The strength of this stanza, rather, the entire poem, is the metaphor: the speed bag’s rapid fire, the drumroll of the gym.

Frazier’s greatest foil Muhammad Ali is the greatest boxer to ever climb between the ropes, my childhood hero. Yet, Ali’s public taunts of Joe Frazier troubled me — still do. Hero or not, I could never justify Ali calling Frazier a gorilla (even if it rhymed perfectly with Manila), fight promotion included. One of the reasons Ali was (and remains) my hero is that he took up the banner of defending his race, the struggle to rebuild the esteem and sense of worth that had been demolished by centuries of stereotypes and white supremacist ideals of beauty. To be black, to be African, was to be ugly, less evolved and closer to primitive man, apes and monkeys. Labeling Frazier a gorilla was inexcusable.

In a poem entitled “Ali vs. Frazier II: Ali’s Gloves Deliver Punch Line,” the poet’s use of irony to frame this bitter rivalry and history in the form of a “two ___’s walk into a ____” joke is one of the most effective devices in the entire volume:

Two boxers walk into a ring.
But Joe forgot the one about the angry nigger
with the flat nose, the one that takes twelve rounds
and a lot of blood to hash out.

There was nothing funny at all about this “joke,” the bitter rivalry and taunts, and this is what makes the use of verbal irony here such a powerful tool. The next poem in the volume, “Mistress in Manila: Veronica Porche Testifies”, continues to frame this rivalry in joke form, though perhaps not as successfully as the previous poem:

He never believed Frazier was a gorilla
nor was the Uncle Tom remark
made sincerely.
It was all a speed bag for a lethargic marriage.
A knock knock crack
with a straight right punch line.

The strength of this stanza, rather, the entire poem, is the metaphor: the speed bag’s rapid fire, the drumroll of the gym. And although this metaphor is certainly interesting, it is not nearly as penetrating as the irony of previous piece.

In “Constructing The New Negro,” Harriell opens the poem with an epigraph from Maya Angelou: “If Joe lost we were back in slavery and beyond help…” This of course alludes to the fight between Joe Louis and Max Schmeling in Yankee Stadium on June 22, 1938, a contest not just between two fighters, but two nations: The United States and Nazi Germany:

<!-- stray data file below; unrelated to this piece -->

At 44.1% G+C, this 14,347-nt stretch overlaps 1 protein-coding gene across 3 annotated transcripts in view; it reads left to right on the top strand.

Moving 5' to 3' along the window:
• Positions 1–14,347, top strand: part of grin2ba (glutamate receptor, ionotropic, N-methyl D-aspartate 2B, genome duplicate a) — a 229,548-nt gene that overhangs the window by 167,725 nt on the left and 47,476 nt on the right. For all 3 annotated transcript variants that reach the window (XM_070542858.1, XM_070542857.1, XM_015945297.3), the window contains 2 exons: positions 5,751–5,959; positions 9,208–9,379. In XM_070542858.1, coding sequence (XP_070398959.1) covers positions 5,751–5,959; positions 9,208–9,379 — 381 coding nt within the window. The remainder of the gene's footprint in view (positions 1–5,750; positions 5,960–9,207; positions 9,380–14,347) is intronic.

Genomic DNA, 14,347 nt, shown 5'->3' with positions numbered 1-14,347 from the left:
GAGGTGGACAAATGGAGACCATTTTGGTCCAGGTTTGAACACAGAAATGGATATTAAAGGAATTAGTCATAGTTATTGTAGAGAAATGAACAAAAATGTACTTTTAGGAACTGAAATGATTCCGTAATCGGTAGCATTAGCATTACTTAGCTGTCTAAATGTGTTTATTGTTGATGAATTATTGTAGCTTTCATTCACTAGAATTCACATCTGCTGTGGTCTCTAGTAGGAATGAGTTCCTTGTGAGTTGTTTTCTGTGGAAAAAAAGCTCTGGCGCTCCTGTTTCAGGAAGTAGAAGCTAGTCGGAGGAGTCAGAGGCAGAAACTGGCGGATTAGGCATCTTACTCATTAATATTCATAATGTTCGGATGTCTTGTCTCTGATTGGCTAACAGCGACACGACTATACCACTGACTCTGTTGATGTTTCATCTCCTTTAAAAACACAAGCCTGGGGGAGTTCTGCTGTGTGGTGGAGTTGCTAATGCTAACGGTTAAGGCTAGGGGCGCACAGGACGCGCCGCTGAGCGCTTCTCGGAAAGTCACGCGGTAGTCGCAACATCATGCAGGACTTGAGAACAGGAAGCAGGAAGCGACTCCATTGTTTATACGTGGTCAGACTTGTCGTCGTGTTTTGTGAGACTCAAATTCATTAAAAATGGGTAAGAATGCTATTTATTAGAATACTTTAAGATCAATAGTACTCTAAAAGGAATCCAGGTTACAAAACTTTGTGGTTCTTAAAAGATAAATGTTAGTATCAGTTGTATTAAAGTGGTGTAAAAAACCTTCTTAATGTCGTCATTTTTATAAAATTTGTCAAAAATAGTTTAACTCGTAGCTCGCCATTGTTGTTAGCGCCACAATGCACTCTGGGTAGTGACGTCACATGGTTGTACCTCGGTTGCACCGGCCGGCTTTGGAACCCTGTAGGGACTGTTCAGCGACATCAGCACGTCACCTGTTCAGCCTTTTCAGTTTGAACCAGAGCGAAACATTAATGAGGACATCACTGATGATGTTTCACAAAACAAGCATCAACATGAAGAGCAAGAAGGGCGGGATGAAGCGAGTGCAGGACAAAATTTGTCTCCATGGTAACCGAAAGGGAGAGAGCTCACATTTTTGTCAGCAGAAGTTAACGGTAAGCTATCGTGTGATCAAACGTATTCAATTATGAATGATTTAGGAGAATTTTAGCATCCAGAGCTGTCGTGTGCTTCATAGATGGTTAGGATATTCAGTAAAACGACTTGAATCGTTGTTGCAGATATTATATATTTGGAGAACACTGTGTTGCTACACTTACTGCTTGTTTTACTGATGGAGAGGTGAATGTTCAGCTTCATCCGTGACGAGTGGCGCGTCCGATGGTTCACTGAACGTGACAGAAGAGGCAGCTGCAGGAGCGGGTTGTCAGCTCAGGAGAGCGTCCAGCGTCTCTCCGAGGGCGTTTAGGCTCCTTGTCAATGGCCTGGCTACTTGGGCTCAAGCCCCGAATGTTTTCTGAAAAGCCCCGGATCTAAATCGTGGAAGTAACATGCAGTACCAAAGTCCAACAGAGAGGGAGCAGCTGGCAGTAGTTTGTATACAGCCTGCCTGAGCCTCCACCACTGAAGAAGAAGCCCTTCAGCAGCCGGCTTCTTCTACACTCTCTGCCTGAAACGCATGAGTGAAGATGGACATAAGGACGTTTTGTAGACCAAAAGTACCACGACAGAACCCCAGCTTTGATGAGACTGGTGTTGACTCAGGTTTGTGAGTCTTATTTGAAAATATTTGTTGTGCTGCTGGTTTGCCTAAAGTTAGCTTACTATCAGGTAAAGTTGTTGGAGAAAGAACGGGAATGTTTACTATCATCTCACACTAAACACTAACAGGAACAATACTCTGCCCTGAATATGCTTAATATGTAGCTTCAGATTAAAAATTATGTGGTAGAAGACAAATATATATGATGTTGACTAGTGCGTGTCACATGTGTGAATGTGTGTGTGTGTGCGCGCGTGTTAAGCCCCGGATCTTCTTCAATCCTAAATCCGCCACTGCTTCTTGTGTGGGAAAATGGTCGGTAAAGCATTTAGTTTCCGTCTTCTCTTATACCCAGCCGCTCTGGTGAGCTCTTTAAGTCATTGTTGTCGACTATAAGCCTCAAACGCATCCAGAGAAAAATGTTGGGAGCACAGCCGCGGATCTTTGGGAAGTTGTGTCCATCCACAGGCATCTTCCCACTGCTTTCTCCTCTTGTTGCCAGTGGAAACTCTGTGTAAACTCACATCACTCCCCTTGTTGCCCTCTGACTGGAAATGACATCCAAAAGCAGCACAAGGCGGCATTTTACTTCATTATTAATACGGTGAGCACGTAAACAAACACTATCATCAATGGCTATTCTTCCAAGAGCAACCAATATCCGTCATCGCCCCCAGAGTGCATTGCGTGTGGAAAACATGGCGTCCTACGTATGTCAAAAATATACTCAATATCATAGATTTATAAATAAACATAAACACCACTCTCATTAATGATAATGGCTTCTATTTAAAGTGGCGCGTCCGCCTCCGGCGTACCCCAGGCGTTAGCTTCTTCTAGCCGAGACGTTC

Word in the Bronx is blood
will parachute through Yankee Stadium
like a Babe Ruth fireball
or a holy oil through a congregation.
But shortly after the bell
it becomes the white towel
next to the wailing German
that removes a tension in the breeze,
a grin from a Nazi face.

Imagery and sensory details are what carry these lines: the visuals of the (red) blood and white towel; the sound of the bell and the wailing German; the feeling of tension in the audience, the breeze. So while the similes of the fireballs and holy oil may not work on the same level, the sensory details place the reader in the spectator’s seat. And while the grin may be removed from a Nazi face, the volume never allows us to forget that these fighters had little to smile about here at home. Perhaps no poem in Ropes better demonstrates this than “Jack Johnson Writes Robert Delaney”:

Bust up Burns in fourteen rounds.
I’ve never seen no Negro lynched
but understand the mercy
their eyes beg for.
Damn mercy,
that mob in Springfield
hung that barber
showed no pity, paraded
his charred body for blocks,
wanted to show
they not fooling around.


This volume reminds me what once made me a believer, that boxing is as much poetry and mythology as it is blood sport, and that its greatest champions have always been the warrior-poets of the people.

This morning Mamma told of a Negro
arms iron cannonballs,
hammer heads for hands.
Said an honest man
would always best machines
and being strong
more godly
than tricking folks.
But I’m a strong and honest
trickster, like Henry
whose bout ended
with that hammer
in tears.

I found Ropes a remarkable work; its synthesis of folklore, history and biography, told in language that is at times lofty, at times colloquial, but always lyrical. It lays bare the heart and soul of the men who drove glove to glory and whose bouts ended, almost always, with that glove in tears.

By derrick Harriell
Aquarius Press (October 7, 2013)
84 pages
ISBN-13: 978-0989735735

MALIK ABDUH received his MFA in Creative Writing from Rutgers-Camden in 2011. He was the recipient of the 2008 Rutgers University Alumni Association award for Creative Writing. His work has appeared in Four Way Review, Southern Indiana Review and other journals.